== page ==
Scotland Wales and Northern Ireland decided they would not supply players "partly because of the cost and partly because the Olympics will fall in the middle of their home football season."
England decided to go it alone and clubs were asked for donations towards the cost of the trip. The Essex County FA chipped in with a 100 guineas.
To prepare, the team played further practice matches. The gate money helped with the cost of the trip. Money was so tight they named the squad in instalments. Corinthian Casual David Miller, later a distinguished Olympic journalist, was one who missed out. Future England cricketer Micky Stewart was another unlucky one.
When the squad of 16 flew out, their journey was delayed by eight hours in Istanbul, when the nose wheel broke.
When they reached their destination, they discovered further withdrawals had reduced competition to 11 teams.
Aussie Rules had been included as an exhibition sport in Melbourne.
"Our kind of football was played down in the press, the radio and even in the official handouts, while the solitary exhibition of Australian Rules football was played up," complained journalist Willy Meisl.
Even so, European teams revelled in the sunshine. The Soviets blasted 15 against a local club side in practice and Britain themselves beat an Australian side 3-1 behind closed doors. They even found time to play a local school at cricket.
Before the first match Britain lost first choice keeper Mike Pinner to a hand injury but this had little effect in the first match against tournament outsiders Thailand. Charlie Twissell of the Royal Navy opened the scoring delighting sailors who had taken advantage of a spot of shore leave to come and watch. A hat-trick from Jack Layborne eased Britain to a 9-0 win.
"Our players towered over their blue clad opponents," wrote Bernard Joy. "Eleven Snow Whites against 11 Dwarfs."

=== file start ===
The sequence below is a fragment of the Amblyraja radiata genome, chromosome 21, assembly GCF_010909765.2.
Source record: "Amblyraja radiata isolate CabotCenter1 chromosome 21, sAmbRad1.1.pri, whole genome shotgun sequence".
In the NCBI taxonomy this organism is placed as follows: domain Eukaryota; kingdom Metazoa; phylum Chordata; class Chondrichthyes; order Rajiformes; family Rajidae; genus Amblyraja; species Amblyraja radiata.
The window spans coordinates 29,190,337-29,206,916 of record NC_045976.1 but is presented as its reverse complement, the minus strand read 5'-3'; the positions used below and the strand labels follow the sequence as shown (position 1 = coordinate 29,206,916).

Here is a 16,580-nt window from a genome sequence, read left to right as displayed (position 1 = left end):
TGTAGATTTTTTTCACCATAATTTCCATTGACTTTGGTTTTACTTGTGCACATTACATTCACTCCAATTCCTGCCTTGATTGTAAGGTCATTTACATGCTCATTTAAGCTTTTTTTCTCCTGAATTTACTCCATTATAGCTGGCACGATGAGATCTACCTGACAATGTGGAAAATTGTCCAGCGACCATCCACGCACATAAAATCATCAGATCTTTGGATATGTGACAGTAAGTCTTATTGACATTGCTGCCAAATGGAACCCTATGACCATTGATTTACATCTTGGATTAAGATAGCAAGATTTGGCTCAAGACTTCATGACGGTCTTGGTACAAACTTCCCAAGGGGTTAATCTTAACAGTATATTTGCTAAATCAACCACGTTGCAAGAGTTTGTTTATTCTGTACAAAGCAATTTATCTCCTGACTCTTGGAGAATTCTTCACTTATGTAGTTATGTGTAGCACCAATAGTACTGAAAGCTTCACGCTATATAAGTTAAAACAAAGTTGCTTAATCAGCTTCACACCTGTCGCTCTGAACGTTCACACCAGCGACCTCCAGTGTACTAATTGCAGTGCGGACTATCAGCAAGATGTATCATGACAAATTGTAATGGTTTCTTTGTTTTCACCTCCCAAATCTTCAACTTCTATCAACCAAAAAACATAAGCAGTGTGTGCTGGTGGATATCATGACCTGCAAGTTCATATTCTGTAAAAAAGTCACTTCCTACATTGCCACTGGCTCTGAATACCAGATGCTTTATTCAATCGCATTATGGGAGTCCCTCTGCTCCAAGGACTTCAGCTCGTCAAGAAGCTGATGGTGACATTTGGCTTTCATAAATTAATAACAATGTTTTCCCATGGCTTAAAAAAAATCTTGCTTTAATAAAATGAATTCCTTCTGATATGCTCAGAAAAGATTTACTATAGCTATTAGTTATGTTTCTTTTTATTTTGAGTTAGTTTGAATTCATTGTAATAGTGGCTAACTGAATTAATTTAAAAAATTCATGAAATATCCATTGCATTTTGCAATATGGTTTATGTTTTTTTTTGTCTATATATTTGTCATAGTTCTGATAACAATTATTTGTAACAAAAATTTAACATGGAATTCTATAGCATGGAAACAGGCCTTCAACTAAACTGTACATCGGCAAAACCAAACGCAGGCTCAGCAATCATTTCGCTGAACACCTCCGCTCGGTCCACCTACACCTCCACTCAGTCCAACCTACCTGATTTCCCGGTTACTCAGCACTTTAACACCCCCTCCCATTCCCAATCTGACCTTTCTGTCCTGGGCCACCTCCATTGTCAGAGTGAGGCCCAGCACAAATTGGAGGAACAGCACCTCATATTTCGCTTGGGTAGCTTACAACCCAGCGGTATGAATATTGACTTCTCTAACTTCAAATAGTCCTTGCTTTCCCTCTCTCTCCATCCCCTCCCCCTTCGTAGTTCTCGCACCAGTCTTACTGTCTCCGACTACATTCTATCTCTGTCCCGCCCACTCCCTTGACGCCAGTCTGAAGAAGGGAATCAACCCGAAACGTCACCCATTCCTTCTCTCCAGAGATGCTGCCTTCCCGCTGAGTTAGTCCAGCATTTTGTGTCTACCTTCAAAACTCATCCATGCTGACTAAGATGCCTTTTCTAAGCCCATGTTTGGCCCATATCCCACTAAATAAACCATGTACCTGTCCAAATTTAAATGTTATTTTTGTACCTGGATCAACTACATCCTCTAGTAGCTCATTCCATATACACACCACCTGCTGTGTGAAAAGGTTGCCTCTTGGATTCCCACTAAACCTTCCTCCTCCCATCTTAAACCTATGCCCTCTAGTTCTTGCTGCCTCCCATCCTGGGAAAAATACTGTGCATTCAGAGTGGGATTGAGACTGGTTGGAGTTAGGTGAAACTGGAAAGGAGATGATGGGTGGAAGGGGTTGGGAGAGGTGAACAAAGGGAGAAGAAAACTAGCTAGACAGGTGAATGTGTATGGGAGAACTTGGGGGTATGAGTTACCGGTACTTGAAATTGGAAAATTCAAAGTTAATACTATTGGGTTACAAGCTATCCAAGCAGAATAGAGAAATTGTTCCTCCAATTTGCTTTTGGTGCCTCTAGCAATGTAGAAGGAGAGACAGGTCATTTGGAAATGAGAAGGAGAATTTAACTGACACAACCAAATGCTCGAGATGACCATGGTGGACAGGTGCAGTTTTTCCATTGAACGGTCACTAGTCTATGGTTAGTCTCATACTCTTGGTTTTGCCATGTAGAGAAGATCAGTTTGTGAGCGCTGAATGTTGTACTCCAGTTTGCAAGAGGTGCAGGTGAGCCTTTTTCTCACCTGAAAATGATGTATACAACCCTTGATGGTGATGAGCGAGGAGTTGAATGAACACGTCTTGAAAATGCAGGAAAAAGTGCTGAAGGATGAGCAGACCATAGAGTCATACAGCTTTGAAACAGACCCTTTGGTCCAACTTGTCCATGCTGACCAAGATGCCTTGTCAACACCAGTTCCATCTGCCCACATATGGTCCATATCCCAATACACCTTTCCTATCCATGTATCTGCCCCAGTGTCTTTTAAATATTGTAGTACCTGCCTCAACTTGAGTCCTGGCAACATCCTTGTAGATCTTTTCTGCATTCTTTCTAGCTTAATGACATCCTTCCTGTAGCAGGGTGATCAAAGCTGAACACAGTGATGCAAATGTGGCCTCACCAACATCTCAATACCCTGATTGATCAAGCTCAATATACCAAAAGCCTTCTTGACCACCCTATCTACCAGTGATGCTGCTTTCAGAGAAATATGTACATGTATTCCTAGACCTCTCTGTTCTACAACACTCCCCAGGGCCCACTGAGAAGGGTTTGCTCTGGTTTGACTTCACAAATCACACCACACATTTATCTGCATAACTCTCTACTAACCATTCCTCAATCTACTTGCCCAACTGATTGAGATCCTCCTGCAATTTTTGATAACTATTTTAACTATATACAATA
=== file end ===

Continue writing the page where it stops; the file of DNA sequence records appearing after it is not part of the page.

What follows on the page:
Now they awaited the second round draw. It paired them with... with Bulgaria – again! "Poetic justice" said Sir Stanley Rous, secretary of the FA at the time.
The Bulgarians had received a first round bye so warmed up for the tournament with a 16-0 win against a local club side. Thus sharpened, the Bulgarians were quickly into their stride with a goal in six minutes. They were 3-1 up by half time and added three without further reply in the second half.
"To a man the Bulgarians trapped, kicked and headed better, and indeed attempted feats that our players only try in practice," said a report at the time.
Bulgaria eventually lost to the USSR in the semis. The Soviets, helped by legendary keeper Lev Yashin (pictured above), took gold. He was just one of the players who reappeared at the World Cup two years later.
The British muttered darkly of "nations who are prepared to evade the definition of amateur in order to parade their best performers".
In World Sports magazine Meisl asked: "What sense can it make when, under the sacred Olympic flag, a few almost amateur teams have to compete against Shamateurs of various hues and several super professional sides, usual known as Shamateurs (State Amateurs)? No sense at all of course."
The problem was to dog football until at last the professionals were finally admitted to Olympic tournaments in the eighties.
Philip Barker, one of the world's most renowned sports historians, is the author of The History of the Olympic Torch, published by Amberley recently. To order a copy click here.